MS: What is your biggest hope that people come away with after reading this book?
EE: You know I think so many of us live outside our bodies. My dream is that people will find a way back home, into their bodies, to connect with the earth, to connect with each other, to connect with the poor, to connect with the broken, to connect with the needy, to connect with people calling out all around us, to connect with the beauty, poetry, the wildness.
MS: One of the things that I always think about your writing, even before this book, but this book especially -- you always write so truthfully and evocatively not only about your own pain, but also about the suffering of women, or just humanity in general -- of things we prefer not to think about or to bury away. Whether it's with just what happened in Boston or horrific stories of rapes -- all the stories of suffering or violence in the world -- it's really painful to hear about, so we often, as a society, tend to only take it in on the surface, as a news story, go into a form of denial about it, rather than to go into it and feel it, connect to our humanity so we can honestly reflect and heal ourselves and change it. Do you think that that's something that increasingly is going to be called upon for us to do?
EE: I think the greatest illusion we have is that denial protects us. It's actually the biggest distortion and lie. In fact, staying asleep is what's killing us. And I think what I've learned is that every time I say something I'm not supposed to say and every time I'm willing to look at something or feel something, there's an incredible freedom that comes -- even if there's sorrow attached to it. Even if there's despair attached to it, even if there's responsibility attached to it, there's an enormous freedom. How we do we invite people out of this somnolence? It's the big question. How do we say Wake UP and make awakening a beautiful thing? I hope this book does that.
MS: You use cancer as an analogy many times in the book referring to the cancer of cruelty, the cancer of greed, of buried trauma. Do you see an unspoken cancer in the world right now that affects us all that we don't talk about?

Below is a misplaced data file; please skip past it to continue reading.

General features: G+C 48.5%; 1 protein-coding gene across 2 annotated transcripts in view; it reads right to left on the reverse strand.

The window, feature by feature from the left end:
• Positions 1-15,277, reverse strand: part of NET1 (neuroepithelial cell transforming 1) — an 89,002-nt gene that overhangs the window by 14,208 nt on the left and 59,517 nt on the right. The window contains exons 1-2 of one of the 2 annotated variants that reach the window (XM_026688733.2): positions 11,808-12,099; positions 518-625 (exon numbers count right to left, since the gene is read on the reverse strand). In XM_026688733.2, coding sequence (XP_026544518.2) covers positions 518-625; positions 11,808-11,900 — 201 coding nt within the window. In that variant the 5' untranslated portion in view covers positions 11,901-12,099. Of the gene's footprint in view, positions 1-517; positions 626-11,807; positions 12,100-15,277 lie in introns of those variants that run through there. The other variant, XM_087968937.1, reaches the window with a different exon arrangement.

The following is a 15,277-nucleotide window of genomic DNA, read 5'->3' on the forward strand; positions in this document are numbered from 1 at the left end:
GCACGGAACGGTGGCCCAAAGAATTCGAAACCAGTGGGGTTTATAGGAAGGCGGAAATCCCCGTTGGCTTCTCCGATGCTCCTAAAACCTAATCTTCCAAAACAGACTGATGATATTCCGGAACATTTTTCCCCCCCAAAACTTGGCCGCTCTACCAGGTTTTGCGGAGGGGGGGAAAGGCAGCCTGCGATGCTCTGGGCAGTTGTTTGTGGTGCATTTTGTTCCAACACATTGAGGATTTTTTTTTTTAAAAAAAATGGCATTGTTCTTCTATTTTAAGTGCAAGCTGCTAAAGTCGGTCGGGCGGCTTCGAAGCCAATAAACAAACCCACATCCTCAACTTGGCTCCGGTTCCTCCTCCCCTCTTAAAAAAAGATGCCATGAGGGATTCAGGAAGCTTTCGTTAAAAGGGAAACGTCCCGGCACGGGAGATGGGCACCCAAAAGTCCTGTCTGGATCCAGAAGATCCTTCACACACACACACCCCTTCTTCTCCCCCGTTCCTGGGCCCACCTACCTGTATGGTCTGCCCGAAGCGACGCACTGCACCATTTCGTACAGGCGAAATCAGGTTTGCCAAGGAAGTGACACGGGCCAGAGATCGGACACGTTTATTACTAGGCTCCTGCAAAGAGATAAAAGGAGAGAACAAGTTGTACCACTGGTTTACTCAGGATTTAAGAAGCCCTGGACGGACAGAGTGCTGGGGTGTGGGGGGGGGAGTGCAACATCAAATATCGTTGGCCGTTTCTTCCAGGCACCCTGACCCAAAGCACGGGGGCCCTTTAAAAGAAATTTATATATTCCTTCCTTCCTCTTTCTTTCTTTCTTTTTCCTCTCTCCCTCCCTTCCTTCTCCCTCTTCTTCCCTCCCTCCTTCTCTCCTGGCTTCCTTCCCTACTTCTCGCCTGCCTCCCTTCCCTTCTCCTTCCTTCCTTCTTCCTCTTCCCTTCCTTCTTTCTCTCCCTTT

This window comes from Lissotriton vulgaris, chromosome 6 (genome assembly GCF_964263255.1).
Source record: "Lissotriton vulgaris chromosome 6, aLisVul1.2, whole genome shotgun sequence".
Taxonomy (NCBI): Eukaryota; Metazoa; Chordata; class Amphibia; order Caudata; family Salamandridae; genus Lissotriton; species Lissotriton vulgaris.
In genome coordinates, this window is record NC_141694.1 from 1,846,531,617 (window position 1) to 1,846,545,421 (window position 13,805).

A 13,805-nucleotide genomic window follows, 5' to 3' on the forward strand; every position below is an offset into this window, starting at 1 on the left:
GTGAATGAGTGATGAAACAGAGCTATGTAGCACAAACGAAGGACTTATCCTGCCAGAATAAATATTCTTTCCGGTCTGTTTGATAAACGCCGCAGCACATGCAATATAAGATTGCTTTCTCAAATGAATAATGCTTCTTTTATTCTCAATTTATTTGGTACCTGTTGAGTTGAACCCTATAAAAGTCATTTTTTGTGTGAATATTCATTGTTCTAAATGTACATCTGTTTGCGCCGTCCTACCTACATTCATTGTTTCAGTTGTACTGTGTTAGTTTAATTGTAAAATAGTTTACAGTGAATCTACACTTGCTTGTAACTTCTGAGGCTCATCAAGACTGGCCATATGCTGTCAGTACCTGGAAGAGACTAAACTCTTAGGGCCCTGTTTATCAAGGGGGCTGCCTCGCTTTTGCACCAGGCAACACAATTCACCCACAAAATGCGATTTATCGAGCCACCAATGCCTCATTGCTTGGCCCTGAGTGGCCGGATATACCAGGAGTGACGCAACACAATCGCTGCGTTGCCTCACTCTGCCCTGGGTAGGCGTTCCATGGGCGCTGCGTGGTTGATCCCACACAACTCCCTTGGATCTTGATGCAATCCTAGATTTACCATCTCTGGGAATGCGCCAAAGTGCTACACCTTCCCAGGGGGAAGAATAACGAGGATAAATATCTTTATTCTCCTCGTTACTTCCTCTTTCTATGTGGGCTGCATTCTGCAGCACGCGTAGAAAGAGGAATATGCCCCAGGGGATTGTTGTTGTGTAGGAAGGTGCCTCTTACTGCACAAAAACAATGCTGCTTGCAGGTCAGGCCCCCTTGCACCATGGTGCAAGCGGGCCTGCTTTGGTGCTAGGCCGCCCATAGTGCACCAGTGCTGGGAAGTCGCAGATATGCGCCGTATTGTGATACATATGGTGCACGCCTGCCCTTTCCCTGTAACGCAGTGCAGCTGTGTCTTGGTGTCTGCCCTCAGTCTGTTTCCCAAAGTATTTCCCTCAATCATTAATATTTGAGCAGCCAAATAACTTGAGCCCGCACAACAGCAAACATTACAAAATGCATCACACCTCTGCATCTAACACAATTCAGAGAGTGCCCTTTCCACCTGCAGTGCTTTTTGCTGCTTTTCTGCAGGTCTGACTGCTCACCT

EE: Cancer essentially lives in us and becomes activated at some point and then cells begin to psychotically divide. Initially, the cancer cell looks like other cells and the body invites it in. Then it's starts dividing and subdividing and eventually, it takes over. I think there's a kind of greed that creates cancer, taking more than your share that creates cancer, and a rape culture that creates cancer. And I think trauma is at the core of cancer and traumas always, it seems to me, is about people being taken or violated or occupied or hurt against their will.
MS: Do you have any answers?
EE: Connection. If you're feeling what the river is feeling, it's hard to pollute the river. If you are feeling what a child is feeling, it's hard to rape the child. If you are connected to your own internal being, it is very hard to be screwing and destroying and hurting another human being, because you'll be feeling what they're feeling. If you're separated, it's not a hard thing to do at all.
MS: I know the issue of self-care can be a challenge for all of us -- and I know that for you especially, you travel across the world, you work endlessly on behalf of V-Day and the causes you care about. Did this experience change how you live your life? How you look at your life and how you actually go about your life?
EE: It has. It has deeply. I can talk about the things I do to take care of myself, whether it's yoga, eating well -- but I think more importantly, it's about priorities and the energy driving my life. I think before there was a whip at my back. Having to always prove myself. I was a kind of machine. And I don't feel that anymore. Now I feel I can do what I can do and I'll do what I can do, but I have nothing to prove. I'm not driven. It's coming from a much gentler place.
Marianne Schnall is a widely published writer and interviewer whose writings and interviews have appeared in a variety of media outlets including O, The Oprah Magazine, In Style, CNN.com, EW.com, the Women's Media Center, and many others. Marianne is a featured blogger at The Huffington Post and a contributor to the nationally syndicated NPR radio show, 51 percent The Women's Perspective. She is also the co-founder and executive director of the women's web site and non-profit organization Feminist.com, as well as the co-founder of the environmental site EcoMall.com. She is the author of Daring to Be Ourselves: Influential Women Share Insights on Courage, Happiness and Finding Your Own Voice based on her interviews with a variety of well-known women. Marianne's forthcoming book, "What Will it Take to Make a Woman President? Conversations About Women, Leadership, and Power" will be published by Seal Press in Fall 2013. You can visit her website at www.marianneschnall.com.